WATERFORD — The restoration of the arched westerly entrance to Elm Vale Cemetery is being completed.
In July, selectmen signed a contract with Phil Jendrick of PDJ Construction of Waterford to replace rotted pieces, repaint and reroof the wood structure. It is about 25 feet tall and 24 feet wide, and is the newer of the two archways that lead into the cemetery on Sweden Road.
For Jendrick, the work has been an opportunity to work on a unique project and restore an piece of history in his hometown.
“There are gravesites from the 1700s,” he said. “It’s pretty unique. You don’t get that on every job site. It’s not every day you get to restore a piece of history in your own town.”
He said he hopes to wrap up the project with his crew in the next several weeks.
Work to repair rotted bases on the west entrance began several years ago. Once the base was unearthed by James M. Long and Sons of Waterford and his crew in February of 2013, they found only one post of the four-post structure was still attached.
Once the arch was stabilized, a decision had to be made whether to replace the footing with vinyl or wood before painting could be done. It was decided to keep the restoration project true and trim the base with wood.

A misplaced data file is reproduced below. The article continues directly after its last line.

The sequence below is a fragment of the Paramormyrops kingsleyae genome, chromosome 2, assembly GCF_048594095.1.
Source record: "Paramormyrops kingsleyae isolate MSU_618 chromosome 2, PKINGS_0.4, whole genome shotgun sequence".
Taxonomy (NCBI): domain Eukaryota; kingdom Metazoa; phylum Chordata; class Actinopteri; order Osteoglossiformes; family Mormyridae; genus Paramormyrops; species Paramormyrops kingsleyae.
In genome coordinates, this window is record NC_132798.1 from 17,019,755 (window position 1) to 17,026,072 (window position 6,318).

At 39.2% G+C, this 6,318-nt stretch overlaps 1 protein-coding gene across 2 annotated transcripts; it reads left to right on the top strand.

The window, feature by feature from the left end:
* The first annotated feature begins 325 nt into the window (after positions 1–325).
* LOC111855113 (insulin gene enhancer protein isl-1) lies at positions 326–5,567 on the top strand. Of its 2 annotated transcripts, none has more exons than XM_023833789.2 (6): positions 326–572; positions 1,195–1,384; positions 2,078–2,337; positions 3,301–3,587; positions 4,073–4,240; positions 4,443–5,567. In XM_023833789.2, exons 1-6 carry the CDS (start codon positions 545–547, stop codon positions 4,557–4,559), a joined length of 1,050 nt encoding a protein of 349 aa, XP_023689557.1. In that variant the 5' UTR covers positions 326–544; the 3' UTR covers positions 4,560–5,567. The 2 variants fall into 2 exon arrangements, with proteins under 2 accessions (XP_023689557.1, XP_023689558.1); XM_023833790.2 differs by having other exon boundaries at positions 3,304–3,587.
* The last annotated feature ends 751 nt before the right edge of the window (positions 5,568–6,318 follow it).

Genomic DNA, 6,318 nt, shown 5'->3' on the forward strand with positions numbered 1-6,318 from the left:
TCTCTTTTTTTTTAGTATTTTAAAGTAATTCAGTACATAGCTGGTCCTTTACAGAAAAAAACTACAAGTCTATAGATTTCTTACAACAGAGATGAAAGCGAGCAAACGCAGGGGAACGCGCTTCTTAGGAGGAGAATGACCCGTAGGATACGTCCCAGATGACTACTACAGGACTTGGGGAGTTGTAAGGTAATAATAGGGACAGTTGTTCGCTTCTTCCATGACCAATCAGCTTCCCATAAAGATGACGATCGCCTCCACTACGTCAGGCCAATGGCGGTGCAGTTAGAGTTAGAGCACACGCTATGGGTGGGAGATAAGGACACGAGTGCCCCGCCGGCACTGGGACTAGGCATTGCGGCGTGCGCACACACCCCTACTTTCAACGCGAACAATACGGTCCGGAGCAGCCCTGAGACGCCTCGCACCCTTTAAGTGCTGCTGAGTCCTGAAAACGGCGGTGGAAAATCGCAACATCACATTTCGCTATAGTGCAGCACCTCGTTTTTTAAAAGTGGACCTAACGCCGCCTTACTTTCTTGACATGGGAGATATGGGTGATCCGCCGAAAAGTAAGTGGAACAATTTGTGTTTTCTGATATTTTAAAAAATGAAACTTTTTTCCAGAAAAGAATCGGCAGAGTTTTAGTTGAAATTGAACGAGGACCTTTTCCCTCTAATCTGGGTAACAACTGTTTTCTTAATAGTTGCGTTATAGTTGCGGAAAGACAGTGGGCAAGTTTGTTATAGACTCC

Jendrick, who started his part of the project last week, said most of the distinctive dentil molding was in good shape, but some wood had to be replaced.
Cemetery Superintendent Bill Haynes said Jendrick’s portion of the project cost $11,115. All the money for the project came from fundraising in the town.
“When this is completed, we will begin fundraising for the restoration of the easterly archway, which is older,” said Haynes. “It had been restored in the late 1980s.”
The easterly entrance was repaired about 13 years ago. Although it leans slightly, it is considered to be in fairly good shape. The westerly archway is the newer of the two.
The cemetery is the resting ground for Charles Farrar Browne, better known as Artemus Ward, the 19th century humorist and contemporary of Mark Twain. Browne passed away in England in 1867 and was moved to Maine in a soldered metal casket. It was put on a two-seated spring wagon for transport to the cemetery, according to a 1915 newspaper story about Browne.